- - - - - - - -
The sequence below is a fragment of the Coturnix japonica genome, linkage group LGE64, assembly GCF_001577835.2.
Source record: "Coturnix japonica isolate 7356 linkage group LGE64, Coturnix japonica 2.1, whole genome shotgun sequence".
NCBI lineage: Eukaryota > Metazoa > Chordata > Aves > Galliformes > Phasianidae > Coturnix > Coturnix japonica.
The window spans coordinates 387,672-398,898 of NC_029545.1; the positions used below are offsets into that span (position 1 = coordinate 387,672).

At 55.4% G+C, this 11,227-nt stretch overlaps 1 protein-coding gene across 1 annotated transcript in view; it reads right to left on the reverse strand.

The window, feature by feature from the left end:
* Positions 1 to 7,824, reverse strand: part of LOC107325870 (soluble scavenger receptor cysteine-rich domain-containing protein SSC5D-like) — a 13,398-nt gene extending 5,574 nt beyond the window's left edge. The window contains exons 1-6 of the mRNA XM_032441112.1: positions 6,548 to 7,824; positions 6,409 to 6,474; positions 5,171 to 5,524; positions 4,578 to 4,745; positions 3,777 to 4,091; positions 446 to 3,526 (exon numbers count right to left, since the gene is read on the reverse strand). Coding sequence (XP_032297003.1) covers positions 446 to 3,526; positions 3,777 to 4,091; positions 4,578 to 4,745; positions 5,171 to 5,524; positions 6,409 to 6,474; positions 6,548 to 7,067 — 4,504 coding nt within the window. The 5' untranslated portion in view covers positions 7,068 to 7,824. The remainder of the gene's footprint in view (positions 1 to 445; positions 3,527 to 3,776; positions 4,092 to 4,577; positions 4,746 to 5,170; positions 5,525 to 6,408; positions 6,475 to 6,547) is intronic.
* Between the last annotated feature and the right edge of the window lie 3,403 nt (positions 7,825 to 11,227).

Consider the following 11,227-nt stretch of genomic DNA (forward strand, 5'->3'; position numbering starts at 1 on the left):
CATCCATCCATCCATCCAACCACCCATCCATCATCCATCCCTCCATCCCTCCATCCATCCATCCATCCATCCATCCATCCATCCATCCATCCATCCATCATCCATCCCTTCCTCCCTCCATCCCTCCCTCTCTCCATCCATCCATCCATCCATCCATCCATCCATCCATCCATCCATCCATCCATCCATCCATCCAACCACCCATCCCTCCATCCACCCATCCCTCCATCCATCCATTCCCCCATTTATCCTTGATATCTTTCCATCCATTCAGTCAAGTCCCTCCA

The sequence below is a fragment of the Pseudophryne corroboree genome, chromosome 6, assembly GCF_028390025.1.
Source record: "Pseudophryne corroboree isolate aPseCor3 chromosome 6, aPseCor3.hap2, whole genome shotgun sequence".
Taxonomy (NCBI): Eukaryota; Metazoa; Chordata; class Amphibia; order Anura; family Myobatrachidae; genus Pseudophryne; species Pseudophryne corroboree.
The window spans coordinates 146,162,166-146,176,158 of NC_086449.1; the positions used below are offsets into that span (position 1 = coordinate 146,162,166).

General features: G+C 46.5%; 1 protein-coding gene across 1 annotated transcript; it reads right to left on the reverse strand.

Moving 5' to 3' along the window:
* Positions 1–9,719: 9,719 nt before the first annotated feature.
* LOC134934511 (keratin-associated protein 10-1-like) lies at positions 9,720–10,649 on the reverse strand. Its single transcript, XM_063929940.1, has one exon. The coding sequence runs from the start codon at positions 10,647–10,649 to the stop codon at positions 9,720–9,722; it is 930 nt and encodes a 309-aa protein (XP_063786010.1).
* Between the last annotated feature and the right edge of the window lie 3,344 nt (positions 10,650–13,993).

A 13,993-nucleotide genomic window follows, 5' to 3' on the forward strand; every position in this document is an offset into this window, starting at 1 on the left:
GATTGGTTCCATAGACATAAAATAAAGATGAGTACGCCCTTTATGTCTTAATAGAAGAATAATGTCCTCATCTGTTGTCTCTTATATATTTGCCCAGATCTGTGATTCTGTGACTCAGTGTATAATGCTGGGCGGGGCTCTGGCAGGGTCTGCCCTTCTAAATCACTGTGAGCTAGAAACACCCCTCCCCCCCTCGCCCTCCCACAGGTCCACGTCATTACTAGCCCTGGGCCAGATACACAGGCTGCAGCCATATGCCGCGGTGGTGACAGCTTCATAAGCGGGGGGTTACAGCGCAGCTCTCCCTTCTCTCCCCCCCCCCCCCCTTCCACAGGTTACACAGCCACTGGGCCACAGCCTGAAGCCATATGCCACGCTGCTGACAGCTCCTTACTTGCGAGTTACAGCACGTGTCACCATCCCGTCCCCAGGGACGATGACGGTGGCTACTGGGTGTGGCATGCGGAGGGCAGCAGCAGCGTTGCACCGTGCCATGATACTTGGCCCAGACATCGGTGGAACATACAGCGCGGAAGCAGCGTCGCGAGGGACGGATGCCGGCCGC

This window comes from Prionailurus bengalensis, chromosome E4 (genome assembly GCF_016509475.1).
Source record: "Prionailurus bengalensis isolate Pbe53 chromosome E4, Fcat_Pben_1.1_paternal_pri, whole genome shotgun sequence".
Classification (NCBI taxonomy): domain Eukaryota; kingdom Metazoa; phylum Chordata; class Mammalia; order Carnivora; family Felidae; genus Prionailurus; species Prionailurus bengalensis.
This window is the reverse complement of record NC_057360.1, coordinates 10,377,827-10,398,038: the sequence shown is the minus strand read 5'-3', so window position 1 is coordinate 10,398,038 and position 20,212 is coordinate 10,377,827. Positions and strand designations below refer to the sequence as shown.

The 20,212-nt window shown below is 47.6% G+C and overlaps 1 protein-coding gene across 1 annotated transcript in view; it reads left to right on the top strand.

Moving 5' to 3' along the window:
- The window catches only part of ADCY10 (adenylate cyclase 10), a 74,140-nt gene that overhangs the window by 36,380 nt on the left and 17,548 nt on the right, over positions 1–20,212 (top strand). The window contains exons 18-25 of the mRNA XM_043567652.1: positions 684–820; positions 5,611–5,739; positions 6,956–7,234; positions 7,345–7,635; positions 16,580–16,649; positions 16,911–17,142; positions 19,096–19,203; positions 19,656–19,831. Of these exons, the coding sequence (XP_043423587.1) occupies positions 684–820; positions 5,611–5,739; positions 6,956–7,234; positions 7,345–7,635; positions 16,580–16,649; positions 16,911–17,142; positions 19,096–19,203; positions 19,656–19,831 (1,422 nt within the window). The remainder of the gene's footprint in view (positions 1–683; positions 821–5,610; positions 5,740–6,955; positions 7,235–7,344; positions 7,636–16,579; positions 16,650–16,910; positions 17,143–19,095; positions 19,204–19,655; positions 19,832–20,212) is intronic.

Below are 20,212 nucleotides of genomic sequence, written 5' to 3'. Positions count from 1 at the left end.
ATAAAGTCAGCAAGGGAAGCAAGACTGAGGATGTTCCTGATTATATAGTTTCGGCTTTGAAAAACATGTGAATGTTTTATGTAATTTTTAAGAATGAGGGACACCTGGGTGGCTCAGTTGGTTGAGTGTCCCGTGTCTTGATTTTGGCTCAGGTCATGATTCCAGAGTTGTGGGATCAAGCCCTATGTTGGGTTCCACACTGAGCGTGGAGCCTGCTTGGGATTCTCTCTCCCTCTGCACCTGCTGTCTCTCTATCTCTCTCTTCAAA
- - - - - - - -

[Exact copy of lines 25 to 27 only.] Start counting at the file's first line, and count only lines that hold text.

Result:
This window is the reverse complement of record NC_057360.1, coordinates 10,377,827-10,398,038: the sequence shown is the minus strand read 5'-3', so window position 1 is coordinate 10,398,038 and position 20,212 is coordinate 10,377,827. Positions and strand designations below refer to the sequence as shown.

The 20,212-nt window shown below is 47.6% G+C and overlaps 1 protein-coding gene across 1 annotated transcript in view; it reads left to right on the top strand.

Moving 5' to 3' along the window: